“In the 19 years since Propecia was approved to treat hair loss from male pattern baldness, side effects have been so concerning that the term post-finasteride syndrome (PFS) has been coined and hundreds of lawsuits have been brought. In addition to its sexual side effects, the drug’s effects on cognition, mood and mental states have been documented in the scientific literature.
“A 2013 study in Journal of Sexual Medicine noted 'changes related to the urogenital system in terms of semen quality and decreased ejaculate volume, reduction in penis size, penile curvature or reduced sensation, fewer spontaneous erections, decreased testicular size, testicular pain, and prostatitis.' [unquote] Many subjects also noted a 'disconnection between the mental and physical aspects of sexual function,' and changes in mental abilities, sleeping patterns, and/or depressive symptoms.”
Do you think this is relevant?
DR. BANDY LEE: Most definitely. Mental function is not separate from physical function, and many medications have profound effects on the mind’s capacity. And so, this is one of the reasons why an evaluation would be so critical, because mental impairment can be just as debilitating as physical impairment, and the both are connected. So, to have all the medical records, as well as to be able to get a list of medications and to do a medical exam, would be essential to doing a mental health exam.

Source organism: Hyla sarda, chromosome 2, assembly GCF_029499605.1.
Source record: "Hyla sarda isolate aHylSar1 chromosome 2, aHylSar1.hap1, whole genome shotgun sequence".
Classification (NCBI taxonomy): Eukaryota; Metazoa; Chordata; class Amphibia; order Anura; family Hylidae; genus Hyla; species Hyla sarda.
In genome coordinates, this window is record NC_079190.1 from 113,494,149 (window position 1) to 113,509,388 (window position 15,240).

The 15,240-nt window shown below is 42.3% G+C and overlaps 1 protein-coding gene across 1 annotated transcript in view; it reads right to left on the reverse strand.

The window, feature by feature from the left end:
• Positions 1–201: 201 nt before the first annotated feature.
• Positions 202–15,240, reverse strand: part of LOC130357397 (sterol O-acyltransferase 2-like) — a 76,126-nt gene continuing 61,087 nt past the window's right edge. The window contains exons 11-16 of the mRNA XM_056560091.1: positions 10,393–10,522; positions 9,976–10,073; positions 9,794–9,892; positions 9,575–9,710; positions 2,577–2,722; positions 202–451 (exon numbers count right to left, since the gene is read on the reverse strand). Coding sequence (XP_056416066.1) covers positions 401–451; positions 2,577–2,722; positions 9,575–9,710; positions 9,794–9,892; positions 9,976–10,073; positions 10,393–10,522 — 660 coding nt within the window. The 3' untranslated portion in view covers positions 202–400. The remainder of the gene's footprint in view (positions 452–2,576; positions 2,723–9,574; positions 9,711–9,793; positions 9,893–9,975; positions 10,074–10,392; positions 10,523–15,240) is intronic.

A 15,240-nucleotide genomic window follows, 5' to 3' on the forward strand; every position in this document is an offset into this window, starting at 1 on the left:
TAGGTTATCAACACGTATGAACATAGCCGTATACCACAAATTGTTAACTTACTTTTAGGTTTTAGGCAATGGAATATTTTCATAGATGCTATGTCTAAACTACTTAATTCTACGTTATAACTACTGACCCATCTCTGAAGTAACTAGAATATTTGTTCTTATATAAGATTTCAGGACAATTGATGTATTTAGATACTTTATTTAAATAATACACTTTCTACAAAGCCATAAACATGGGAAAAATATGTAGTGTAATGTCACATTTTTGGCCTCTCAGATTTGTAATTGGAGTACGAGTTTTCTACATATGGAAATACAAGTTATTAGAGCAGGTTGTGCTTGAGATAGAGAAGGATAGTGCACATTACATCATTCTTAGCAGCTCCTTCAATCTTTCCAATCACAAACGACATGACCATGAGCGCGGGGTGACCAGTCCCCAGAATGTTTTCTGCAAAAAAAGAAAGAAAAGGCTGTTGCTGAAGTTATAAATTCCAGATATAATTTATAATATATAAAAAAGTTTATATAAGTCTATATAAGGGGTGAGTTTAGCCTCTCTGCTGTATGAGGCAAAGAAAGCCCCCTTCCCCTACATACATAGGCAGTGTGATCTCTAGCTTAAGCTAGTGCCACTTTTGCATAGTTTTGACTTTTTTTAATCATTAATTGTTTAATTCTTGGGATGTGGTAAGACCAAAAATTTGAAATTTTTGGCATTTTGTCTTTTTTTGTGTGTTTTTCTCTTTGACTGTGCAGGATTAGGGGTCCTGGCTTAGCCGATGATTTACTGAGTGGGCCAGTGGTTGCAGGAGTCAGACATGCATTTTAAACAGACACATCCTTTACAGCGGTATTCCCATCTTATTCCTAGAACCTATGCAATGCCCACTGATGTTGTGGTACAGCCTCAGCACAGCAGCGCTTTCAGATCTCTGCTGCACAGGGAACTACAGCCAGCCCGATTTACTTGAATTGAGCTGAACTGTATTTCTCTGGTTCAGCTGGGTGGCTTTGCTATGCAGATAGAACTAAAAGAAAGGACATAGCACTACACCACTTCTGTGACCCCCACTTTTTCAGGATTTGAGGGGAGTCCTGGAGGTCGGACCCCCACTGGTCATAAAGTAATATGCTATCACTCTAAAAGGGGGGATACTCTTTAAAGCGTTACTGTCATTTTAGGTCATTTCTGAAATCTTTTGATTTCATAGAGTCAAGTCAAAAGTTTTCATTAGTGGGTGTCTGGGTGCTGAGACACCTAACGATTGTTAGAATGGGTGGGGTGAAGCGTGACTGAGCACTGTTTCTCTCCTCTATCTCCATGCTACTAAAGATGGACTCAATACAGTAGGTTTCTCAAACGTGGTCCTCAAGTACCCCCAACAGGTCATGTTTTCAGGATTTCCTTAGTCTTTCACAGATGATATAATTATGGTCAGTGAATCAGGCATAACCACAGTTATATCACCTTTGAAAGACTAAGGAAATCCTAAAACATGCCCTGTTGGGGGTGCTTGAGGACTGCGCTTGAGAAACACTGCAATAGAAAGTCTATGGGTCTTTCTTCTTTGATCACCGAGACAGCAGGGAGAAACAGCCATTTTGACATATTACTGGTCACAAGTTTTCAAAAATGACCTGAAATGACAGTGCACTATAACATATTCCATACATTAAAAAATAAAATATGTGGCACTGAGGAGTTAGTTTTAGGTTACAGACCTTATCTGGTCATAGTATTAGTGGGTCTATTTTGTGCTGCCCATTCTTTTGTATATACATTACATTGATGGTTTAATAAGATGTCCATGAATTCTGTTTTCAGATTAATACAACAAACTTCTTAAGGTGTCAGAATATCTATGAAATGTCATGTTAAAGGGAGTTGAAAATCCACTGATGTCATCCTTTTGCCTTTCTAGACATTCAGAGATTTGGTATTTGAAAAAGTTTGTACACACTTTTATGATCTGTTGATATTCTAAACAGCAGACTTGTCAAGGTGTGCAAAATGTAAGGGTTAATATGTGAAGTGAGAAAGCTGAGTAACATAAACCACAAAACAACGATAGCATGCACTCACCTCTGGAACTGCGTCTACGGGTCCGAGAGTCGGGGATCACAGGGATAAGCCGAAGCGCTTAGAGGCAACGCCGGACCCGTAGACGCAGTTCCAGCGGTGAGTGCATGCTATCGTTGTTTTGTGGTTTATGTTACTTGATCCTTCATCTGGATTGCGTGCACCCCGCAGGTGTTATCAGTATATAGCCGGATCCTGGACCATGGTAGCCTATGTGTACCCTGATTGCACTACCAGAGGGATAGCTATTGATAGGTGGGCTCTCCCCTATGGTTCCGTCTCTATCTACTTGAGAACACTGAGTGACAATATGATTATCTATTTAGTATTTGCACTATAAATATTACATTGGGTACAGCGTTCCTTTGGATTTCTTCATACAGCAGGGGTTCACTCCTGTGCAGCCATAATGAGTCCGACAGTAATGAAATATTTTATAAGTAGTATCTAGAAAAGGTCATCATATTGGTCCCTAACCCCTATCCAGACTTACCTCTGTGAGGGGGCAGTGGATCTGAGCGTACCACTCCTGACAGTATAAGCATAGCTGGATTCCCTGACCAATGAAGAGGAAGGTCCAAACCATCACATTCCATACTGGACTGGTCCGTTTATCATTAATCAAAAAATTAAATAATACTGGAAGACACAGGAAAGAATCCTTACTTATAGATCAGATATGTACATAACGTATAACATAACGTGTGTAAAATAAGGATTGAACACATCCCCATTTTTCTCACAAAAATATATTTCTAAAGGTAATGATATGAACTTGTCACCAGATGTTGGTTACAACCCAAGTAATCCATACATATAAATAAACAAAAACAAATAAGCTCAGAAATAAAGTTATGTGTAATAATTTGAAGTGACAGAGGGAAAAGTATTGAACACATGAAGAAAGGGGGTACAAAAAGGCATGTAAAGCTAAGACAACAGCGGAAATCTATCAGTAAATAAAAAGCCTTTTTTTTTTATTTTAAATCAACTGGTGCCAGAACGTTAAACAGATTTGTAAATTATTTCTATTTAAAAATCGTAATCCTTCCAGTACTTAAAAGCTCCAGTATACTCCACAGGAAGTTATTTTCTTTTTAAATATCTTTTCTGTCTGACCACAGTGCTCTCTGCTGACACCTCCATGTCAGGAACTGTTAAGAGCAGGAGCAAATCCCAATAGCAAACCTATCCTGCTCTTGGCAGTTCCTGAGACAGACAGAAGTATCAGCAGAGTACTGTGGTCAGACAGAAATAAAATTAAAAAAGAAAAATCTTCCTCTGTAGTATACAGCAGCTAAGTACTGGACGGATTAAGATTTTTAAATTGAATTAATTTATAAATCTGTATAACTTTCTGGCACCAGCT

AMY GOODMAN: I wanted to go back to this issue of “duty to warn” and the conference that you put on—
DR. BANDY LEE: Yes.
AMY GOODMAN: —where you had an auditorium at Yale University of something like 500 seats, and maybe 20 people showed up. Since then, you’ve had death threats. Talk about how this movement has grown, and, again, where this whole concept of “duty to warn” comes from, why psychiatrists should be weighing in here. A lot of people have to be scratching their heads and saying, “You haven’t had a sit-down discussion with Donald Trump. You haven’t personally analyzed him. You know, stay in your wheelhouse. This is not your business. You are trying to classify as a mental illness, perhaps, hatred, meanness, bigotry. This is not your right.”